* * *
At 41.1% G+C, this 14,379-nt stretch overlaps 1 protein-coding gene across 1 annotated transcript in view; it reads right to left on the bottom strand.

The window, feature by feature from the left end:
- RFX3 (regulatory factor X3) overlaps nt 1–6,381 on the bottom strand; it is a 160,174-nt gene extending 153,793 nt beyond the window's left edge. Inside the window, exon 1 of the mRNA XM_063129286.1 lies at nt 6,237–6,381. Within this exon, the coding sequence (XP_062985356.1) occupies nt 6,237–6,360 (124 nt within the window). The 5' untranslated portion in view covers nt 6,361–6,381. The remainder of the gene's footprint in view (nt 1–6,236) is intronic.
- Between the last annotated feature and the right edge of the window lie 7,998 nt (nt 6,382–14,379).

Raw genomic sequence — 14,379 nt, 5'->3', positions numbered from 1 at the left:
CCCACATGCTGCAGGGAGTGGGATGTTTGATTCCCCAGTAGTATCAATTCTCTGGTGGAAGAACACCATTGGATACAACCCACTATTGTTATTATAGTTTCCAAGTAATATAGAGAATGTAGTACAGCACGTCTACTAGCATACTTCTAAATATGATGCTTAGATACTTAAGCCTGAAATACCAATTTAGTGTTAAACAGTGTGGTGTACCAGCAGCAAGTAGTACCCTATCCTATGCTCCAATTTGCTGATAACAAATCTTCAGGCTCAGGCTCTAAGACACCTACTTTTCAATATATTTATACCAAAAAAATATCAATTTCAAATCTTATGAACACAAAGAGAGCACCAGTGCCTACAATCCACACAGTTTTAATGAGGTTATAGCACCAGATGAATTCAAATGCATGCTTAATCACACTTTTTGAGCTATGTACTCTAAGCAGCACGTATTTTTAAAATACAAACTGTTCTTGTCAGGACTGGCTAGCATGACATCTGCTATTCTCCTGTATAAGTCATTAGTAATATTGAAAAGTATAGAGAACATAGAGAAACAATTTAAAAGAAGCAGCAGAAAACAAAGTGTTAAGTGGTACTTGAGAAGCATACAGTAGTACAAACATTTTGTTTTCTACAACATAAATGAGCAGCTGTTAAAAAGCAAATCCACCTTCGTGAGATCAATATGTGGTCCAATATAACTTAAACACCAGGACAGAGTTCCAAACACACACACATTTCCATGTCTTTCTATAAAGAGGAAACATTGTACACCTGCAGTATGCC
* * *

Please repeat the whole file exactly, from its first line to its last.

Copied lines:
At 41.1% G+C, this 14,379-nt stretch overlaps 1 protein-coding gene across 1 annotated transcript in view; it reads right to left on the bottom strand.

The window, feature by feature from the left end:
- RFX3 (regulatory factor X3) overlaps nt 1–6,381 on the bottom strand; it is a 160,174-nt gene extending 153,793 nt beyond the window's left edge. Inside the window, exon 1 of the mRNA XM_063129286.1 lies at nt 6,237–6,381. Within this exon, the coding sequence (XP_062985356.1) occupies nt 6,237–6,360 (124 nt within the window). The 5' untranslated portion in view covers nt 6,361–6,381. The remainder of the gene's footprint in view (nt 1–6,236) is intronic.
- Between the last annotated feature and the right edge of the window lie 7,998 nt (nt 6,382–14,379).

Raw genomic sequence — 14,379 nt, 5'->3', positions numbered from 1 at the left:
CCCACATGCTGCAGGGAGTGGGATGTTTGATTCCCCAGTAGTATCAATTCTCTGGTGGAAGAACACCATTGGATACAACCCACTATTGTTATTATAGTTTCCAAGTAATATAGAGAATGTAGTACAGCACGTCTACTAGCATACTTCTAAATATGATGCTTAGATACTTAAGCCTGAAATACCAATTTAGTGTTAAACAGTGTGGTGTACCAGCAGCAAGTAGTACCCTATCCTATGCTCCAATTTGCTGATAACAAATCTTCAGGCTCAGGCTCTAAGACACCTACTTTTCAATATATTTATACCAAAAAAATATCAATTTCAAATCTTATGAACACAAAGAGAGCACCAGTGCCTACAATCCACACAGTTTTAATGAGGTTATAGCACCAGATGAATTCAAATGCATGCTTAATCACACTTTTTGAGCTATGTACTCTAAGCAGCACGTATTTTTAAAATACAAACTGTTCTTGTCAGGACTGGCTAGCATGACATCTGCTATTCTCCTGTATAAGTCATTAGTAATATTGAAAAGTATAGAGAACATAGAGAAACAATTTAAAAGAAGCAGCAGAAAACAAAGTGTTAAGTGGTACTTGAGAAGCATACAGTAGTACAAACATTTTGTTTTCTACAACATAAATGAGCAGCTGTTAAAAAGCAAATCCACCTTCGTGAGATCAATATGTGGTCCAATATAACTTAAACACCAGGACAGAGTTCCAAACACACACACATTTCCATGTCTTTCTATAAAGAGGAAACATTGTACACCTGCAGTATGCC